The Acer Nitro 5 Review: Renoir And Turing On A Budgetby Brett Howse on October 9, 2020 8:00 AM EST
System Performance: AMD Renoir H
AMD’s Renoir platform has been a game-changer in the laptop space for the Santa Clara company. With the previous laptop platform, Picasso, AMD offered competitive,, but not class-leading performance, especially on their integrated GPU, but were let down by high platform power draw, which was a major hurdle to overcome in a battery-powered device. Also, Picasso featured the AMD Zen CPU cores, whereas AMD’s desktop platform had moved to Zen 2. With the introduction of the AMD 4000 series laptop platform known as Renoir, AMD really delivered a triple-punch, moving to their newest 7 nm Zen 2 cores, as well as addressing their high idle power draw, and offering up to eight cores and sixteen threads in both their U-Series 15-Watt designs, and H / HS series 45-Watt / 35-Watt laptop processors. AMD went from “competitive, but” to class-leading overnight.
For a full deep-dive into the AMD 4000 platform, please check out Ian’s launch-day review featuring the AMD Ryzen 9 4900HS.
Moving back to the Acer Nitro 5, Acer is offering two Renoir-based options, with the entry-level design featuring an AMD Ryzen 5 4600H, and the upgraded model moving to the Ryzen 7 4800H. Both are nominal 45-Watt TDP parts, with the Ryzen 5 offering six cores and twelve threads, from 3.0 to 4.0 GHz. The 4800H offers eight cores and sixteen threads, from 2.9 to 4.2 GHz. In our Ryzen 5 powered review unit, the processor is paired with 8 GB of DDR4 RAM in a single-channel configuration, which will somewhat impact CPU performance, but offers the owner an easier, less expensive option to upgrade to 16 GB in the future.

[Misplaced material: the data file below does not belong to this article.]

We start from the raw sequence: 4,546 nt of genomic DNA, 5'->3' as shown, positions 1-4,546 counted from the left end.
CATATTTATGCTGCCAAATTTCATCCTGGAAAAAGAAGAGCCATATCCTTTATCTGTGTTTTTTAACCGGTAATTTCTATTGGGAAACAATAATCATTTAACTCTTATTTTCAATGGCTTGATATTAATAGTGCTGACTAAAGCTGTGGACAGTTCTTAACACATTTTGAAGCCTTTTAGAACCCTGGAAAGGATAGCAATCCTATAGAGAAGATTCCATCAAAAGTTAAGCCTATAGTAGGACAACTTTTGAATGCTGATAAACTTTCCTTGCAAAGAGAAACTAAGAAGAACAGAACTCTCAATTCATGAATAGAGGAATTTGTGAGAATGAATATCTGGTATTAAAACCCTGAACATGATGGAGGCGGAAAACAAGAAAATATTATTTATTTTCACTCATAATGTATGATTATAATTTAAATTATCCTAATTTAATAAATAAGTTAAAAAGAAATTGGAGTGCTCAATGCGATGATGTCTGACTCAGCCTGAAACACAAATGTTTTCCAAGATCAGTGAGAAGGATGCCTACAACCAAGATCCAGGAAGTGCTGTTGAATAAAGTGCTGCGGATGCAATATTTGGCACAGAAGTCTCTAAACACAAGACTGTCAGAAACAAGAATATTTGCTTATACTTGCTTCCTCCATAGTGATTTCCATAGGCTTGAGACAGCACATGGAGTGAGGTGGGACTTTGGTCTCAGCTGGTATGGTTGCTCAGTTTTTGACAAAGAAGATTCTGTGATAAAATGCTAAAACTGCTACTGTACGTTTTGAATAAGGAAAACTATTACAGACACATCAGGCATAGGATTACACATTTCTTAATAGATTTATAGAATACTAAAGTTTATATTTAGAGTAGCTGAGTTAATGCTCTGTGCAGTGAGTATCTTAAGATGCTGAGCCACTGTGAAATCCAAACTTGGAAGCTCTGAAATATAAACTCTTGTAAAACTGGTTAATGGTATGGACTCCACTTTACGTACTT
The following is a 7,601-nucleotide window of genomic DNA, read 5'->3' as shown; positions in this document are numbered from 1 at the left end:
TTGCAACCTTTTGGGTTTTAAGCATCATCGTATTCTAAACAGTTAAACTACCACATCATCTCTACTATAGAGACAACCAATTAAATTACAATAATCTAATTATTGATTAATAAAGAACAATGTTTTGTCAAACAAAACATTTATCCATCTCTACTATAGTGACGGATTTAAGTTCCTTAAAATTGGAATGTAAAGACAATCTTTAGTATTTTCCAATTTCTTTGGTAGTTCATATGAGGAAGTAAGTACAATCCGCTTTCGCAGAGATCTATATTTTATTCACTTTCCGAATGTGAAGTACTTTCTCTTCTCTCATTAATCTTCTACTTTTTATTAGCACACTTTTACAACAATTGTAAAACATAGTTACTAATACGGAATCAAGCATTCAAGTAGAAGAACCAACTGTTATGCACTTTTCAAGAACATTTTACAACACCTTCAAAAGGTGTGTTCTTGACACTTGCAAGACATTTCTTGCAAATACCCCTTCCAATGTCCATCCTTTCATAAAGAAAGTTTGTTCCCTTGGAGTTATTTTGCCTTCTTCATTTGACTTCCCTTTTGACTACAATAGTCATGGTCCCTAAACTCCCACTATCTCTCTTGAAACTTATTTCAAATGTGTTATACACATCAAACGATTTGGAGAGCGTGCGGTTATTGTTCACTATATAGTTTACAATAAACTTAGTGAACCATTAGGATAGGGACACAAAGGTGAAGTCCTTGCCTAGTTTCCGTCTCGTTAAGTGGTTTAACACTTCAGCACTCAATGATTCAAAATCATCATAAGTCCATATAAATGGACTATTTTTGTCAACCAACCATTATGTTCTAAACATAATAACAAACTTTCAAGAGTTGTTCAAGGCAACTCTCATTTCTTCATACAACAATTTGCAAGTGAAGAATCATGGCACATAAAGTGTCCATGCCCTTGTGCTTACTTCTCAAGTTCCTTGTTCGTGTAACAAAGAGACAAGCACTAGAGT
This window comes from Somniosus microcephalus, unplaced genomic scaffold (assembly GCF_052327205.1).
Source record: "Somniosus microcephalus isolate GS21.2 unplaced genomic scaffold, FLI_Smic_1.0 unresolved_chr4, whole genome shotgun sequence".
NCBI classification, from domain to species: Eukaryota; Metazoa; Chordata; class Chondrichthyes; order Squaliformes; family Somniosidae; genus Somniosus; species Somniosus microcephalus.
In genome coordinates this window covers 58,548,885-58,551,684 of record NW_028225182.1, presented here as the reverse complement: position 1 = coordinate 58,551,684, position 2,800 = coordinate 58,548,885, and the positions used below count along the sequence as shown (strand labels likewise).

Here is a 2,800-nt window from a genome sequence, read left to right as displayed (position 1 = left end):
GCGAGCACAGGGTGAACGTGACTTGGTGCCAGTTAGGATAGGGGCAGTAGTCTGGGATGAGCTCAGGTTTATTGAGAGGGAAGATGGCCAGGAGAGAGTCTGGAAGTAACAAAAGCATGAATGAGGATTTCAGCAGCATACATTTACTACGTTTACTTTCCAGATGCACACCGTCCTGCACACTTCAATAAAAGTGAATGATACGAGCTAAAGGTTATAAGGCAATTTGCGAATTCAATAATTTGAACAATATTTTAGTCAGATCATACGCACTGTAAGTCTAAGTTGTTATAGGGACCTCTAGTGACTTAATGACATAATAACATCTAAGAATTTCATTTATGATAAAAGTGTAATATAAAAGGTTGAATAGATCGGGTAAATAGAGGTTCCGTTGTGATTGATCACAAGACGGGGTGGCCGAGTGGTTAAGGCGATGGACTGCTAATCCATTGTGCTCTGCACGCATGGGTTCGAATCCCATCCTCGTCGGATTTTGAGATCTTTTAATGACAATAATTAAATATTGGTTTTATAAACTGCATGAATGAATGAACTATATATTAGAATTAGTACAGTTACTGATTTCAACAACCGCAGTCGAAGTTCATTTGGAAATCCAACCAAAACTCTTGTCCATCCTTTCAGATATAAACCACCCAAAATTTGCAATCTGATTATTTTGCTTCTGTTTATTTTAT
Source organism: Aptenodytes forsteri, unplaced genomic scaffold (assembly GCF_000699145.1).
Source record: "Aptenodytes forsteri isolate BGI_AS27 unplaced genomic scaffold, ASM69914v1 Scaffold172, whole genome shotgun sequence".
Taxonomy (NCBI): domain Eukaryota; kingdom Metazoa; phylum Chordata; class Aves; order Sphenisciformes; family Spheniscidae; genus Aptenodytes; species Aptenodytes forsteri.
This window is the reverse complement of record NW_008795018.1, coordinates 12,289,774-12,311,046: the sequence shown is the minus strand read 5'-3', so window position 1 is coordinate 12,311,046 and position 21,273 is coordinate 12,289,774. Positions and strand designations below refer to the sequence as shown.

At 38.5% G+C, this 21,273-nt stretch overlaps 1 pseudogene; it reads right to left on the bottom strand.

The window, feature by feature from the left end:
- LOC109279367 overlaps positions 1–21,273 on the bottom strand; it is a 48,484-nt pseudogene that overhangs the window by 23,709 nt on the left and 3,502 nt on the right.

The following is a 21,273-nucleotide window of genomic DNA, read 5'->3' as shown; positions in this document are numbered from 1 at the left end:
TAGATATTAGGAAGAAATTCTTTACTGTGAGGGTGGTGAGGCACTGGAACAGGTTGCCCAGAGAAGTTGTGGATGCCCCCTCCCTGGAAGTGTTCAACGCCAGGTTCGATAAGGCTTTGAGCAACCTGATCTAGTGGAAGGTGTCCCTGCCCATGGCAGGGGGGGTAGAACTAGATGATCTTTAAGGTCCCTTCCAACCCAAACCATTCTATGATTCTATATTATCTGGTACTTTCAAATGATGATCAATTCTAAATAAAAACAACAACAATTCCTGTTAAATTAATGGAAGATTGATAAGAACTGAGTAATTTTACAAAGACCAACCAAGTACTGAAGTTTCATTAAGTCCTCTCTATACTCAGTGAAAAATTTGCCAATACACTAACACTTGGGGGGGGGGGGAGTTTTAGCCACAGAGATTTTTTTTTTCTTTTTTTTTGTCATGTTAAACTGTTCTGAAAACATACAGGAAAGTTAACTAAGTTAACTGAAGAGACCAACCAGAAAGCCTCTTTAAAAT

To see how the Acer Nitro 5 performs, it was run through our laptop benchmark suite. To compare the results to any device we have tested, please use our online Bench. As an interesting comparison we have included the ASUS ROG Zephyrus M15, powered by a six-core i7-10750H, with the same TDP and core count as the AMD Ryzen 5 4600H in the Acer Nitro 5, as well as the eight-core Ryzen 7 4700U powered Acer Swift 3, and some quad-core Ice Lake platforms with and without dedicated graphics. The comparison systems are not based on price – the Acer Nitro 5 is easily the most inexpensive device here with a dGPU – but on platforms, so please keep that in mind. Where possible, the ASUS Zephyrus G14, which was the launch platform for the Ryzen 4000 series, is also included, however Ian’s CPU testing suite does not perfectly match the Laptop suite, so data is not available for all tests.
Offering a range of sub-tests, UL’s PCMark 10 simulates real-world tasks for office productivity, digital content creation, and typical tasks a home-user may do such as web and video chats. The Acer Nitro 5 does very well here, although it can not quite match the 8-core Ryzen 7 4700U in many of the tests. The included GTX 1650 does propel it ahead in content creation, however. The ASUS M17, with a 5.0 GHz maximum frequency, does edge the Ryzen 5 4600H, and the large GTX 1660 Ti GPU also helps. However the ASUS Zephyrus G14 with the “35-Watt” Ryzen 9 4900HS and RTX 2060 is able to outshine the rest of the systems.